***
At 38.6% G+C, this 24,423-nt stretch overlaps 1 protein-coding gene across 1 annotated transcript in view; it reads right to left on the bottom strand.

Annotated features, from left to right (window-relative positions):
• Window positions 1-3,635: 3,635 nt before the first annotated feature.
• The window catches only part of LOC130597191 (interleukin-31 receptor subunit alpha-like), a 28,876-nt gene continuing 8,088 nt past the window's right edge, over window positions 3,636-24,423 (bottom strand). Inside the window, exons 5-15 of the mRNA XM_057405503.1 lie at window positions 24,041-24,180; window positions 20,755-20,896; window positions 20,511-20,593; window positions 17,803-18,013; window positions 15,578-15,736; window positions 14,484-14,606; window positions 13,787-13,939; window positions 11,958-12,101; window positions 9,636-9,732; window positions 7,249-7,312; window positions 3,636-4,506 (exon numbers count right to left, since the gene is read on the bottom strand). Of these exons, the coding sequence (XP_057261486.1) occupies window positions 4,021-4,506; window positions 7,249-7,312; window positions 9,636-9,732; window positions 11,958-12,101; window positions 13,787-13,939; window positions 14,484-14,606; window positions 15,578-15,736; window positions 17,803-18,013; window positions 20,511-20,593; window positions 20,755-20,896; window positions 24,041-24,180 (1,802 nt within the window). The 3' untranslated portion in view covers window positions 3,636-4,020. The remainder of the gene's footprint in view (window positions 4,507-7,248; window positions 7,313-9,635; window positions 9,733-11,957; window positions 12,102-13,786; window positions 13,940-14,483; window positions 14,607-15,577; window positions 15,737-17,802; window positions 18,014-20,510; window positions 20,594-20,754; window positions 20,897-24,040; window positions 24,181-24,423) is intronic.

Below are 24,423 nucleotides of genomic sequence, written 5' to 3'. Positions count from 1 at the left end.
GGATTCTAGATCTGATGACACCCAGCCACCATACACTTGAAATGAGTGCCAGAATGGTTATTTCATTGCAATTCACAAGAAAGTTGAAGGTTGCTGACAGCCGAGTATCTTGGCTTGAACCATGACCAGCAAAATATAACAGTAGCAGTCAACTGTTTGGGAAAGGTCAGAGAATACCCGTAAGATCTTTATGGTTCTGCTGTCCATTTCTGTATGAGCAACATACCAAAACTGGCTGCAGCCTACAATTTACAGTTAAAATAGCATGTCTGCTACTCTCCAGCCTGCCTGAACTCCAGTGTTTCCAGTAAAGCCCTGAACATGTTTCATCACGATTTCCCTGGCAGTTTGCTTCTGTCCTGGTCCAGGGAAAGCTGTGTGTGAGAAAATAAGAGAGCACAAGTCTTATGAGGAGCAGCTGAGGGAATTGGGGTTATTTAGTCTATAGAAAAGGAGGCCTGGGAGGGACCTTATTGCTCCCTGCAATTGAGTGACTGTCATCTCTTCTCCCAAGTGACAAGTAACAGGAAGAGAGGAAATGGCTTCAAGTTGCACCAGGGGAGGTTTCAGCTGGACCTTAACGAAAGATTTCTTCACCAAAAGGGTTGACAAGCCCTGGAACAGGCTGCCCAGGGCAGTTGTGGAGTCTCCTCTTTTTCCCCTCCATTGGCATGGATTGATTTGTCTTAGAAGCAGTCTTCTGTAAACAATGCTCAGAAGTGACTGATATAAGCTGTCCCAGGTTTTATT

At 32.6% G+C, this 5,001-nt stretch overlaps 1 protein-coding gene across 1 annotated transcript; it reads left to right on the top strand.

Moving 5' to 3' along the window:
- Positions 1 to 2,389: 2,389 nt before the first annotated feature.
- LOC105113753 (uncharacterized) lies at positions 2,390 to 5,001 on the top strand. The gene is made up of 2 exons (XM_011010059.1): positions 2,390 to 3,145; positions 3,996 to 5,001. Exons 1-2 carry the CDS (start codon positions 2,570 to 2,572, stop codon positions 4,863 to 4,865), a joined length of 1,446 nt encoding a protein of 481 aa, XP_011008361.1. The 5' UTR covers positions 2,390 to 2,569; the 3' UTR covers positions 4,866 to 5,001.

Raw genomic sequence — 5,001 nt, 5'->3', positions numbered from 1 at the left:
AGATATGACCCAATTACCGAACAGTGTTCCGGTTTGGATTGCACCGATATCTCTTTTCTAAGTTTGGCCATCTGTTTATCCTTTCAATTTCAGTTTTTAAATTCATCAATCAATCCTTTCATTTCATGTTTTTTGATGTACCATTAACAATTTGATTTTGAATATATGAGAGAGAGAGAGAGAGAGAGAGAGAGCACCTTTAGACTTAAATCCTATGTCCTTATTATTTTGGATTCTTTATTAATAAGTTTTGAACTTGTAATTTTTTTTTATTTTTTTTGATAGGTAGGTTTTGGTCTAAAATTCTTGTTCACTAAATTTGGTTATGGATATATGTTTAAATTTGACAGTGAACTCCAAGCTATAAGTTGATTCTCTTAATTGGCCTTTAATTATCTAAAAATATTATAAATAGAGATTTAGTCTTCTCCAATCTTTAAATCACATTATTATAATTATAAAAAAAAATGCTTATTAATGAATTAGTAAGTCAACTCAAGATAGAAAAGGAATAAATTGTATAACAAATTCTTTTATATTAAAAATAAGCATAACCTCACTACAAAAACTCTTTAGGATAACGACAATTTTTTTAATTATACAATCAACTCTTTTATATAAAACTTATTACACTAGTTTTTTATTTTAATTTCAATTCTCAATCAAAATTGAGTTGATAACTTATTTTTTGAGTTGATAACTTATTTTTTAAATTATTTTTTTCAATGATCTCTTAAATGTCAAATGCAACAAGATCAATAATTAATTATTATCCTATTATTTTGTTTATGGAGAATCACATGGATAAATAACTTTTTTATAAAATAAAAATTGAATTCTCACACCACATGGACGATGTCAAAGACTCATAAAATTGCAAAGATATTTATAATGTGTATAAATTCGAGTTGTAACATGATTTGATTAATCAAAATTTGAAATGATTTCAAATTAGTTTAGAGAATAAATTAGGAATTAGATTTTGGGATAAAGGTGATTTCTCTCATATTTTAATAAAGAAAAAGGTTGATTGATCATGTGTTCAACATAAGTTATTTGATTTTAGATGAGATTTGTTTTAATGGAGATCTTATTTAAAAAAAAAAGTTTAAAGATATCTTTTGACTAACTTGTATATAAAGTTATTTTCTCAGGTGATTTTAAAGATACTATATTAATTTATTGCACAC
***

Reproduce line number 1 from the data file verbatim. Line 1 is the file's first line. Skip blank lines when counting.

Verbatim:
At 38.6% G+C, this 24,423-nt stretch overlaps 1 protein-coding gene across 1 annotated transcript in view; it reads right to left on the bottom strand.